Archive Page 2

01
Oct
08

Ben Gordon yet to practice

OK, this this situation is just short of the definition of “no new news”

Ben Gordon has yet to practice through the first day and a half of training camp.  He says he’s decided whether he’ll sign the qualifying offer or the 5 or 6-year deal being offered him.  Rumors on the internet say it’s the qualifying offer.  Any hard evidence has yet to emerge.

I’m excited the Bulls are starting to play.  I’m disappointed there’s no resolution to the Ben Gordon situation.  All in all, no real news of note yet from this preseason other than a lack of developments.

03
Sep
08

Poor (for now) Ben

Interesting post by Kelley Dwyer about Ben Gordon’s situation. I agree with most of it, especially the hypothetical situation where Gordon could go to Europe for one year, make more than he would here, and then come back as a free agent to a Bulls team that has cleared out space for him via a Hinrich or Hughes trade. Found, as usual, via TrueHoop. I really have to start visiting Ball Don’t Lie more on my own.

Again, via TrueHoop, here is a nice breakdown of Luol Deng’s first performance for the British team this year. He finished with 30 but fouled out in the closing moments of regulation in a game that went to overtime.

What to do about Ben?

The situation between the Bulls and Ben Gordon has really gotten sad and the worst part is that there’s no good solution.

If I ran the Bulls I’d offer him a contract averaging $10.1 million a season which would allow him to save face by not losing annual money over last year’s offer. This deal however would still allow the franchise to “win” the negotiations as it would neglect to make Gordon the teams highest paid player as his agent has demanded he become. This deal would of course require the Bulls to go over the luxury tax threshold, but only temporarily. It would be vital for them to figure out some salary-dumping move later in the season in order to get back under.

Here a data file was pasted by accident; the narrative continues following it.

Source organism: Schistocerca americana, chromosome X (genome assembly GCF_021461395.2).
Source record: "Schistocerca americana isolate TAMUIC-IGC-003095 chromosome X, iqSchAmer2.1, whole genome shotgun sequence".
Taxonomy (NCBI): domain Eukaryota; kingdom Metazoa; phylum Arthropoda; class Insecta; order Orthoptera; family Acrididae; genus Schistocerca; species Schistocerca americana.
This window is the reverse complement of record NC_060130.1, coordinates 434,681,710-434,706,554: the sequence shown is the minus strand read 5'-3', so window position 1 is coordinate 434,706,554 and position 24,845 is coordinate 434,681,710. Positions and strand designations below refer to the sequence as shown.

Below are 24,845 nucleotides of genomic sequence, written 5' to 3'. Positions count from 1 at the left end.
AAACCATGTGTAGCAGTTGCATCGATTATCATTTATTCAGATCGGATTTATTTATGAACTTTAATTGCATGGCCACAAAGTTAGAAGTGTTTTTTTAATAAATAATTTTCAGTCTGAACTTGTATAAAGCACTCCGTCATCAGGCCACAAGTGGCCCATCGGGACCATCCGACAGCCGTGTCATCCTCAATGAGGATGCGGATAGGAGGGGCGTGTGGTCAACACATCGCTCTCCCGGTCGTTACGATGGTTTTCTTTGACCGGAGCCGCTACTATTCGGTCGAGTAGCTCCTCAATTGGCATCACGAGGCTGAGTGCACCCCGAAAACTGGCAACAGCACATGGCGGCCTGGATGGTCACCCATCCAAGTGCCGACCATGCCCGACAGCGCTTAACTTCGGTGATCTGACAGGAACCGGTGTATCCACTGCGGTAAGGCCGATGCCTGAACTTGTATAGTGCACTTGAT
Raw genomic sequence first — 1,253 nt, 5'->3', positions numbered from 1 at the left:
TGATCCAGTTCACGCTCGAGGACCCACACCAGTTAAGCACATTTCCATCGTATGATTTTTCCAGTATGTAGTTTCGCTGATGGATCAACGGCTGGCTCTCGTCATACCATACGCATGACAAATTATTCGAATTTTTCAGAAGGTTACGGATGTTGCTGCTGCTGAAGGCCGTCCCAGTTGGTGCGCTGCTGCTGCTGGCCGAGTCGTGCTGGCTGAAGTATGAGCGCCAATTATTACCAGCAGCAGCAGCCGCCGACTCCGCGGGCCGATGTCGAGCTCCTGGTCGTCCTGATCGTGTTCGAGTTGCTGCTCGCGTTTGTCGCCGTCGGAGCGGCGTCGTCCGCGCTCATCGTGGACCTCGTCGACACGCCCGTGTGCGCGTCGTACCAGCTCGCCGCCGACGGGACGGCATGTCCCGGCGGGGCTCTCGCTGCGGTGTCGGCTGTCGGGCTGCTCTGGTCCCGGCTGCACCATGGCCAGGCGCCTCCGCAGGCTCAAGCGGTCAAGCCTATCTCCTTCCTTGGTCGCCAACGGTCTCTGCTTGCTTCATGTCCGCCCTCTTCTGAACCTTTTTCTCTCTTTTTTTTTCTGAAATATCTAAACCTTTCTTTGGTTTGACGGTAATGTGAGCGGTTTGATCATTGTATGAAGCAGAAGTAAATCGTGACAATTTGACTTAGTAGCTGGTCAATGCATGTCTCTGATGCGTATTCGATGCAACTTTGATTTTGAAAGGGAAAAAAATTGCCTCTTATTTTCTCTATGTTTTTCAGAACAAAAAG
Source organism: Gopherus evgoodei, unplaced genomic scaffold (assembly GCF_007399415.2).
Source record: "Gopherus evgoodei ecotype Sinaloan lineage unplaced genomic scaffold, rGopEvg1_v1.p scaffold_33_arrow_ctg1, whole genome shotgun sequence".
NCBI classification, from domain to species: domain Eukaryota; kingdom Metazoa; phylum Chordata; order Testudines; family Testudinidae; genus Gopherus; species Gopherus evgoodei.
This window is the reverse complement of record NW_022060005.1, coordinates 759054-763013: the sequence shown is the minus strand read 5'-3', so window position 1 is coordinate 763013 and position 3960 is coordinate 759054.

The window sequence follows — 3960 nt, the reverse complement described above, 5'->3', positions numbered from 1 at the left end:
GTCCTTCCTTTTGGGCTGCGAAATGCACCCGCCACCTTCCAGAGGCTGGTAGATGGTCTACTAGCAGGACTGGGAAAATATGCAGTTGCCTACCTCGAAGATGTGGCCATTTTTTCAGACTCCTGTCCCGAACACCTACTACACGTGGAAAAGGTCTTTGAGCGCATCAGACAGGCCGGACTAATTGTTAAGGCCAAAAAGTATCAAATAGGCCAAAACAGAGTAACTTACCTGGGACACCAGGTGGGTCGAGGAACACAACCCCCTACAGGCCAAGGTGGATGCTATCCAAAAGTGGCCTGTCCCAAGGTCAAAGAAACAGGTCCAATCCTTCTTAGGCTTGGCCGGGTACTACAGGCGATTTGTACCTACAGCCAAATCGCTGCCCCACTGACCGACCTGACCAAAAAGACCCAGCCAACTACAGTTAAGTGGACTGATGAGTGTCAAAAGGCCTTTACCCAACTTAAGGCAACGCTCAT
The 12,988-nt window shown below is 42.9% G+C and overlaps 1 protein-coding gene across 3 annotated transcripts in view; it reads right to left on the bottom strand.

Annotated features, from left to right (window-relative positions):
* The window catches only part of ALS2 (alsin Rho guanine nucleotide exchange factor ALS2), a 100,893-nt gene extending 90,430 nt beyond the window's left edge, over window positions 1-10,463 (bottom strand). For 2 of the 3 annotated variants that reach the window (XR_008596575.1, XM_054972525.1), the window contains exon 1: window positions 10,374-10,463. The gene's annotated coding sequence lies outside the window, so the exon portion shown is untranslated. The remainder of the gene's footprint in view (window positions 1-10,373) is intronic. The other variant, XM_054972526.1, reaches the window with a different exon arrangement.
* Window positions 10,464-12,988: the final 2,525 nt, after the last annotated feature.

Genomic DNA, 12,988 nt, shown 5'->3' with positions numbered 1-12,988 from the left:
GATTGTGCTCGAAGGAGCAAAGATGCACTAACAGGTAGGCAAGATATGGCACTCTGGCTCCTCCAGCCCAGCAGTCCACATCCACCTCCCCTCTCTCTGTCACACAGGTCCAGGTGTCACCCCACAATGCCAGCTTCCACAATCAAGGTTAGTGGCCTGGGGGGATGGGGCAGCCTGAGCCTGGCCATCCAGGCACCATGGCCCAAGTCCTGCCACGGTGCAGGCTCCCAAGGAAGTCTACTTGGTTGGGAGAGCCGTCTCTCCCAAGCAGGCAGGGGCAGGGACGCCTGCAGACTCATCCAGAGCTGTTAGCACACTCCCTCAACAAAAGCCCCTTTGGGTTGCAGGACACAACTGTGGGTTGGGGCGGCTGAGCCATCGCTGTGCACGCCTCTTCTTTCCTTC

The Bulls would not make such an offer because they don’t want to risk ever having to pay the luxury tax. It’s probably good business not to back themselves into a corner the way this proposition would. However, it’s not going to be enough for the fans. The team is going to make money either way, it’s just a question of how much. The Bulls are and have for years been one of the leagues most profitable teams.

Another reason they won’t go for an offer like this is, as far as I can tell, they really don’t believe they need Ben Gordon very much and are using the luxury tax thing as an excuse for why they can’t offer him more money. This line of thinking is, in my opinion, dead wrong. In that he’s a better shooter, Gordon is a better complement to Derrick Rose than Hinrich, both today and in the future. I’m not bashing Hinrich here.  I’d just love to see Gordon getting open threes after the lighting-quick Rose hits him on the arc while getting doubled penetrating the lane. Rose should turn out to have the ability to guard the opponent’s bigger guard while Gordon can continue to take the smaller guy. However, Hinrich is not a consistent enough scorer to make up for the lack of production that would result from losing Gordon. The Bulls would have a mighty weak offense next season unless Tyrus takes a big step or Larry Hughes magically remembers how to play team ball and shoot again. The Tyrus possibility is better than the Hughes, but not a sure thing by any means.